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lord patch
05-03-2007, 01:42 AM
>>REVIEW: book--black skins, french voices

Published by H-Caribbean@h-net.msu.edu (August, 2006)

David Beriss. _Black Skins, French Voices: Caribbean Ethnicity and
Activism in Urban France_. Boulder: Westview Press, 2004. xx + 156 pp.
Illustrations, maps, notes, glossary, bibliography, index. $19.00
(paper), ISBN 978-0-8133-4254-2.

Reviewed for H-Caribbean by Sara Abraham, Department of
Sociology, University of Toronto at Mississauga.


David Beriss's _Black Skins, French Voices_ is a brief but rich book,
and I will certainly use it in my undergraduate teaching this year. It
offers a freeze frame, or case study, of activist and culturally active
Antilleans in Paris, as gleaned from interviews, speeches, and
observation. Beriss focuses on Antillean migrants from Martinique and
Guadeloupe who are caught in a tight web of relations, including French
social-class policy, universalist notions of citizenship, Euro-racism,
diasporic nostalgia and diverse cultural energy. Beriss notes that since
the early 1980s this population, which is scattered across Paris, has
been gathering in clubs, cultural groups, churches, sports clubs, social
work offices, and other venues, with a view to performing their culture
and, simultaneously, challenging dominant and exclusionary practices.
The thrust of these social reformers is to make _le cultural_ as
significant as _le social_ in shaping French social policy. Beriss
believes that their collective efforts and increasing visibility is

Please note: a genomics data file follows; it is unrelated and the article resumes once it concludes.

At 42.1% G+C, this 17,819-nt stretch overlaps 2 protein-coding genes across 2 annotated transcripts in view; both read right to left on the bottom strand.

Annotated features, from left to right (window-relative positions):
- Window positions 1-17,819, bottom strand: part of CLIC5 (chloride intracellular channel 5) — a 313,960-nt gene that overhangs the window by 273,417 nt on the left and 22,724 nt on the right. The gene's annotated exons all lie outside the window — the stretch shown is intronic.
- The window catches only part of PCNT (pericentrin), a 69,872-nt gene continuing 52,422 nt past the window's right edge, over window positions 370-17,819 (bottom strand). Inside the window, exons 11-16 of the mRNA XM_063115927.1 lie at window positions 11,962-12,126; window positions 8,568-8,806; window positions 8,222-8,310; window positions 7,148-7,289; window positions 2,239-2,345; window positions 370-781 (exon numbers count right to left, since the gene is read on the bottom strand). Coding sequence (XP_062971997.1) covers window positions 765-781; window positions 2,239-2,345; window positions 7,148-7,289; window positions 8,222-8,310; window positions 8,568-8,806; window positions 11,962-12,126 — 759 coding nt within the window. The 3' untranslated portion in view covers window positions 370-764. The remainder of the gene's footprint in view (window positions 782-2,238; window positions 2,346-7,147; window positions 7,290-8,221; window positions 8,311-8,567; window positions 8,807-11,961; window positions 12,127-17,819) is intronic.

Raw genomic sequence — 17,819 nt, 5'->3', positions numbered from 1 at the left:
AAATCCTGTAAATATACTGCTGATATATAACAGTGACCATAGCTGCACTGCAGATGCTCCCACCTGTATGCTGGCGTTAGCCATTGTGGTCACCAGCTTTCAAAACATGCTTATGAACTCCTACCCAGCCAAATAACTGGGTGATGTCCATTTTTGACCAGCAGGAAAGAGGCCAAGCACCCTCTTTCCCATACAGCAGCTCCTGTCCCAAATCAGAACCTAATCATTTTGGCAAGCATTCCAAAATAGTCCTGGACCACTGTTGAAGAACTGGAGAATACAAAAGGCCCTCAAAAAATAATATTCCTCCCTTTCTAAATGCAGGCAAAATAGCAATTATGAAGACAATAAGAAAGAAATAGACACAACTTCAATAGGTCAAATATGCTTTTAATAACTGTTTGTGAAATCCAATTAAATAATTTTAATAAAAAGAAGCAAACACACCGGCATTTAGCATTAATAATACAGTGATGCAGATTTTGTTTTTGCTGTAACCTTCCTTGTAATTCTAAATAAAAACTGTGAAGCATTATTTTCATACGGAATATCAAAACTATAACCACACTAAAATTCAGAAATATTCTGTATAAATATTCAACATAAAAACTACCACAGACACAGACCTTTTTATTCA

significantly _creolizing_ France, albeit very slowly.

Beginning in Martinique and Guadeloupe, _Black Skins, French Voices_
traces the subsumption of the Antilles into the French empire, first as
a colony and then as a department. Beriss outlines the goal of
_assimilation_ as undergirding this development, but highlights the
ambivalent experiences of migrants to France in relation to French
identity and citizenship. Noting that there are multiple local points of
view on the Antilles' political and legal status, he suggests that
Antillean migration to the French colonial center has revealed the fault
lines in the assimilation project. In particular, he notes how social
tensions are being challenged and resolved in the cultural arena with
the idea of Cr�D+1olit�D+1. Its proponents argue that "Antilleans are the
product of a constant interaction of ideas and people from all over the
world, not some hermetically sealed local culture" (p. 70). Beriss
believes the impact of ideas such as Cr�D+1olit�D+1 among the Antilleans in
France could, along with the cultural impact of the much larger African
immigrant populations, transform France towards a more genuinely
multi-cultural state.

This process is, obviously, marked by contention, refusal, denial and
challenge, issues grounded in the French political and cultural
leadership's refusal to acknowledge the existence of racism in France.
Racism in France is usually expressed as the inability of culture groups